Lectionary texts: Second Samuel (7:1-14a; Psalm 23; Ephesians 2:11-22; Mark 6:30-34, 53-56
For nearly all of my professional life I’ve been in front of groups of people, anywhere from a college classroom to a symphony orchestra, a chorus, a congregation or a large audience. Inevitably, the cumulative pressure sometimes gets to me and I long for an opportunity to escape somewhere for a quiet meal or at least a bit of time alone. We just returned from a Chicago Master Singers tour with about 75 people in our group and audiences of varying sizes wherever we performed. Our CMS friends are wonderfully respective of our time to get away on our own during a tour, and they rarely if ever invade our space.
But I wonder how I would feel if we headed off for a bit of respite only to find that “a large crowd” had rushed on ahead of us by another route and were already there waiting to invade our quiet time? It’s hard to imagine that I would not feel at least a little resentful of the intrusion.
But today’s Gospel reading tells us of a situation in the ministry of Jesus that’s exactly like the one I just described. And His reaction to seeing the crowd was not at all one of resentment. Rather, Mark tells us that “He felt compassion for them.” And instead of heading off in another direction, Jesus “began to teach them many things;” and, when similar things continued to interrupt His quest for solitude, He engaged in a healing ministry throughout “that whole country.”
If He was waiting for His annual summer vacation on the Mediterranean, we hear nothing about it. If He knew His time was short and He hoped for light at the end of the tunnel, He was all-too-well-aware of what things the tunnel would bring His way. But in the time that was His, compassion overruled the need for respite, because, as Mark wrote, He saw the crowds as “sheep without a shepherd.”
I think there’s actually a lesson in that for all of us. We who call ourselves Christians because we’ve made a conscious decision to follow Jesus and become more like Him should be emulating His compassion for others and welcoming them into our space so that we, too, might help them find that Great Shepherd of the sheep, the One Who deeply cares for us as His own sheep, Who makes us lie down in green pastures, Who restores our souls, Who walks with us through the valley of the shadow of death, and Who follows us throughout our lives with goodness and lovingkindness.
How all this plays out in our lives will look a little different for each one of us. But the underlying principle should affect the ways that we live from day to day, living out our care for those we might naturally be inclined to resent when they crowd our paths or invade our space. Let’s all commit to working on that as members of the Body of Christ or, as often is heard, when we function as His hands and His feet in our troubled world.
In today’s epistle, the apostle Paul uses very different language to describe our identification with Jesus, placing us in the context of a great building that has Jesus Himself as its cornerstone. We’re to be building blocks “on the foundation of the apostles and prophets” - parts of a holy temple in which the Spirit of God dwells. He calls us “fellow citizens with the saints,” members “of God’s household.” How does that sound to us? We could hear it as risky business or we could hear it as something incredibly prestigious. Should we not feel deeply honored to be part of that holy temple?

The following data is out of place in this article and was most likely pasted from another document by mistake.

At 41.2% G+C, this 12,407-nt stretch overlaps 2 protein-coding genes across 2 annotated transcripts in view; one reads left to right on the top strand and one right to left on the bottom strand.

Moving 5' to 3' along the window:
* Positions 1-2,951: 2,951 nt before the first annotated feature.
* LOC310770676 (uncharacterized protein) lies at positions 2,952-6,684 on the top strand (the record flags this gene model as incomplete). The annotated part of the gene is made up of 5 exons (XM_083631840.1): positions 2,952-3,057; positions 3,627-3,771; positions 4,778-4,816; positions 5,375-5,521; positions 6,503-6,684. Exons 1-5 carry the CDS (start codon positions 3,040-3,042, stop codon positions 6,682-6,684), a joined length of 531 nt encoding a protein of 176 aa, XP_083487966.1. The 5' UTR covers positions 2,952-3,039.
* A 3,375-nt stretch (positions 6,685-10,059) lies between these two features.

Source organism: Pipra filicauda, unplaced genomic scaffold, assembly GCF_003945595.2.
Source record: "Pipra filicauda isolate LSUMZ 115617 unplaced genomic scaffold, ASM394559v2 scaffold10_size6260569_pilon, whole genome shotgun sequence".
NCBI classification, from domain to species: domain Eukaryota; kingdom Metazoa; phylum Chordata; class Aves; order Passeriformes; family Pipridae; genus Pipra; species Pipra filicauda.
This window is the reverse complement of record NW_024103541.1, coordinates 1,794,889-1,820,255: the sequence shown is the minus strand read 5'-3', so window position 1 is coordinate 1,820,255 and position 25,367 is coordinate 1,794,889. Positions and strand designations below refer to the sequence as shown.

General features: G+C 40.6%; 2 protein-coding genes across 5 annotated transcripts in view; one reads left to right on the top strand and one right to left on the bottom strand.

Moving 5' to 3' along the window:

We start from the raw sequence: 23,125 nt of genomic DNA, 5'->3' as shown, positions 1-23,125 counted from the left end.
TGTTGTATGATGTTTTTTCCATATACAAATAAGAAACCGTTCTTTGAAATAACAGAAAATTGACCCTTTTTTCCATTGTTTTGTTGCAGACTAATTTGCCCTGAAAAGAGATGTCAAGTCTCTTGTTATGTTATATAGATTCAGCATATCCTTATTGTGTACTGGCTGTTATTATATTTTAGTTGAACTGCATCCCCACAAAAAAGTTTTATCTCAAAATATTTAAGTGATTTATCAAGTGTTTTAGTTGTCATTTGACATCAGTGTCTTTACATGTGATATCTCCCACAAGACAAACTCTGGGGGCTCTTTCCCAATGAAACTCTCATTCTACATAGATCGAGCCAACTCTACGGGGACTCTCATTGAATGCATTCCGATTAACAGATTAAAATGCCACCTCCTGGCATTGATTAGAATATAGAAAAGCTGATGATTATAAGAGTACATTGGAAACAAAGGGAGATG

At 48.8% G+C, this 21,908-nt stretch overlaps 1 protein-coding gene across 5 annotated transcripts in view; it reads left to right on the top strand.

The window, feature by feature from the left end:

Going with “prestigious” for the moment, what does being part of this amazing building entail for us individually and corporately? It comes down to carrying on the work that was begun by Jesus and the prophets and apostles that preceded and followed Him. That’s a formidable company of faith heroes who did whatever was required of them in order to serve God and His Kingdom. Their ministries reflected the ministry of Jesus.
And what was that ministry? What did it accomplish? In this particular context in Ephesians, Paul is emphasizing two things: reconciliation and peace. That juxtaposition immediately made me think of post-WW II Europe, an entire continent torn apart by fierce and costly warfare, millions of deaths, and the devastation of everything from large cities to small villages. Recovery seemed daunting. And given the rather short interval between the first war, the so-called “war to end all wars,” and the far more extensive and costly second world war, it must have seemed that reconciliation and peace were simply idealistic concepts, figments of someone’s imagination.
Yet Jesus came as the Prince of Peace to reconcile all the opposing parties of His day and ours, to tear down dividing walls, to bring together Jews and Gentiles, slaves and free persons, the rich and the poor. Paul wrote to the Corinthians, “I appeal to you, brothers, by the name of our Lord Jesus Christ, that all of you agree, and that there be no divisions among you, but that you be united in the same mind and the same judgment” (I Cor. 1:10).